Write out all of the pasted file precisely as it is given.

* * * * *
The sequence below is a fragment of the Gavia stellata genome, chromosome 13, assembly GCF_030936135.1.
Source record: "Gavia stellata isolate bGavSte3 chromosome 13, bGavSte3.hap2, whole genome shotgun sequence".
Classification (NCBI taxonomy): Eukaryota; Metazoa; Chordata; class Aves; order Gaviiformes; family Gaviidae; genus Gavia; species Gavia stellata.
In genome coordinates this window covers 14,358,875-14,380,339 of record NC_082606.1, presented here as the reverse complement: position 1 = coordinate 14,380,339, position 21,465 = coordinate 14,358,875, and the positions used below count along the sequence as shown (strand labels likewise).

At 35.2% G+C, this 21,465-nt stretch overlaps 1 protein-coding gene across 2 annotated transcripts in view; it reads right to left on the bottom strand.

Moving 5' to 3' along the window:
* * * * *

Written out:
The sequence below is a fragment of the Gavia stellata genome, chromosome 13, assembly GCF_030936135.1.
Source record: "Gavia stellata isolate bGavSte3 chromosome 13, bGavSte3.hap2, whole genome shotgun sequence".
Classification (NCBI taxonomy): Eukaryota; Metazoa; Chordata; class Aves; order Gaviiformes; family Gaviidae; genus Gavia; species Gavia stellata.
In genome coordinates this window covers 14,358,875-14,380,339 of record NC_082606.1, presented here as the reverse complement: position 1 = coordinate 14,380,339, position 21,465 = coordinate 14,358,875, and the positions used below count along the sequence as shown (strand labels likewise).

At 35.2% G+C, this 21,465-nt stretch overlaps 1 protein-coding gene across 2 annotated transcripts in view; it reads right to left on the bottom strand.

Moving 5' to 3' along the window: